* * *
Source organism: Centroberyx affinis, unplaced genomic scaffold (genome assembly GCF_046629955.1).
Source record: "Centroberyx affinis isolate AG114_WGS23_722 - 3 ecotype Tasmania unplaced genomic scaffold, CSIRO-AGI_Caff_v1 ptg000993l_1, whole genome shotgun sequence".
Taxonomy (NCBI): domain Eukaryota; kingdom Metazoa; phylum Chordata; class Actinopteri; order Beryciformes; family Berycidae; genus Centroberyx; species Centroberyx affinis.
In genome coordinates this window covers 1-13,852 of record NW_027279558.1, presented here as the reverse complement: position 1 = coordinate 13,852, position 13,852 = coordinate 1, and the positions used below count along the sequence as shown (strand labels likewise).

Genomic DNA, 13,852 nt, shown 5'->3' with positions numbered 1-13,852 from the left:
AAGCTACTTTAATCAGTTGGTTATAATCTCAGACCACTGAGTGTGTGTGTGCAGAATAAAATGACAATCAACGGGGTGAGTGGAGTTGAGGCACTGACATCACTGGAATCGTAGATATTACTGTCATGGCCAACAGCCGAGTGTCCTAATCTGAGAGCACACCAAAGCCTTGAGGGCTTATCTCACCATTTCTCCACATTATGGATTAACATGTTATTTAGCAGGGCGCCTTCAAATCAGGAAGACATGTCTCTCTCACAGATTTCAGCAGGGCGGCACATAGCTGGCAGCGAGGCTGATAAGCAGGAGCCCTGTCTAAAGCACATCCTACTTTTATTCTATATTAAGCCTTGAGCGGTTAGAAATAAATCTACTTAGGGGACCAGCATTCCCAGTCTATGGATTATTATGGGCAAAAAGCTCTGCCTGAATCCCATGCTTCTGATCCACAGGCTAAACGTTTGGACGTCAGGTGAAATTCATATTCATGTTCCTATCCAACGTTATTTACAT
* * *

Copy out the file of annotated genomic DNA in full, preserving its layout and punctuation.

Source organism: Centroberyx affinis, unplaced genomic scaffold (genome assembly GCF_046629955.1).
Source record: "Centroberyx affinis isolate AG114_WGS23_722 - 3 ecotype Tasmania unplaced genomic scaffold, CSIRO-AGI_Caff_v1 ptg000993l_1, whole genome shotgun sequence".
Taxonomy (NCBI): domain Eukaryota; kingdom Metazoa; phylum Chordata; class Actinopteri; order Beryciformes; family Berycidae; genus Centroberyx; species Centroberyx affinis.
In genome coordinates this window covers 1-13,852 of record NW_027279558.1, presented here as the reverse complement: position 1 = coordinate 13,852, position 13,852 = coordinate 1, and the positions used below count along the sequence as shown (strand labels likewise).

Genomic DNA, 13,852 nt, shown 5'->3' with positions numbered 1-13,852 from the left:
AAGCTACTTTAATCAGTTGGTTATAATCTCAGACCACTGAGTGTGTGTGTGCAGAATAAAATGACAATCAACGGGGTGAGTGGAGTTGAGGCACTGACATCACTGGAATCGTAGATATTACTGTCATGGCCAACAGCCGAGTGTCCTAATCTGAGAGCACACCAAAGCCTTGAGGGCTTATCTCACCATTTCTCCACATTATGGATTAACATGTTATTTAGCAGGGCGCCTTCAAATCAGGAAGACATGTCTCTCTCACAGATTTCAGCAGGGCGGCACATAGCTGGCAGCGAGGCTGATAAGCAGGAGCCCTGTCTAAAGCACATCCTACTTTTATTCTATATTAAGCCTTGAGCGGTTAGAAATAAATCTACTTAGGGGACCAGCATTCCCAGTCTATGGATTATTATGGGCAAAAAGCTCTGCCTGAATCCCATGCTTCTGATCCACAGGCTAAACGTTTGGACGTCAGGTGAAATTCATATTCATGTTCCTATCCAACGTTATTTACAT